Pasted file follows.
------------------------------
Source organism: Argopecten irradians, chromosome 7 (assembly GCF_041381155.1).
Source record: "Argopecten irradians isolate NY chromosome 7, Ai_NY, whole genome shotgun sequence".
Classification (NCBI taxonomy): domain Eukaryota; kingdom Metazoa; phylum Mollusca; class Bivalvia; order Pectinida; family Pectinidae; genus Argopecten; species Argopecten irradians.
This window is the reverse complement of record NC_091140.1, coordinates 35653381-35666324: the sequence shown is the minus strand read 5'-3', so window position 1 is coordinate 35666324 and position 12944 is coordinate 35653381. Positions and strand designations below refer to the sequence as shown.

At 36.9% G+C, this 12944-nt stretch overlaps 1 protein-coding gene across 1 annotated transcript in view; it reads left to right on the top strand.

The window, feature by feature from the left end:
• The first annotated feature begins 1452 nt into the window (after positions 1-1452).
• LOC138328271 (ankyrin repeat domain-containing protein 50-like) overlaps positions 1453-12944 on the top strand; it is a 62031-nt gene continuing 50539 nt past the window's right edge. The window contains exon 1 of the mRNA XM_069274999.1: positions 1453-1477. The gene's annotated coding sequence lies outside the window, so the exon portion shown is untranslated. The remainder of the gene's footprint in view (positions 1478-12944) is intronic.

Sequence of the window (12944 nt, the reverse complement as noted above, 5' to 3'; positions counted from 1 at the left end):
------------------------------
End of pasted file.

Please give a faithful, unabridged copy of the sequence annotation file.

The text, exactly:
Source organism: Argopecten irradians, chromosome 7 (assembly GCF_041381155.1).
Source record: "Argopecten irradians isolate NY chromosome 7, Ai_NY, whole genome shotgun sequence".
Classification (NCBI taxonomy): domain Eukaryota; kingdom Metazoa; phylum Mollusca; class Bivalvia; order Pectinida; family Pectinidae; genus Argopecten; species Argopecten irradians.
This window is the reverse complement of record NC_091140.1, coordinates 35653381-35666324: the sequence shown is the minus strand read 5'-3', so window position 1 is coordinate 35666324 and position 12944 is coordinate 35653381. Positions and strand designations below refer to the sequence as shown.

At 36.9% G+C, this 12944-nt stretch overlaps 1 protein-coding gene across 1 annotated transcript in view; it reads left to right on the top strand.

The window, feature by feature from the left end:
• The first annotated feature begins 1452 nt into the window (after positions 1-1452).
• LOC138328271 (ankyrin repeat domain-containing protein 50-like) overlaps positions 1453-12944 on the top strand; it is a 62031-nt gene continuing 50539 nt past the window's right edge. The window contains exon 1 of the mRNA XM_069274999.1: positions 1453-1477. The gene's annotated coding sequence lies outside the window, so the exon portion shown is untranslated. The remainder of the gene's footprint in view (positions 1478-12944) is intronic.

Sequence of the window (12944 nt, the reverse complement as noted above, 5' to 3'; positions counted from 1 at the left end):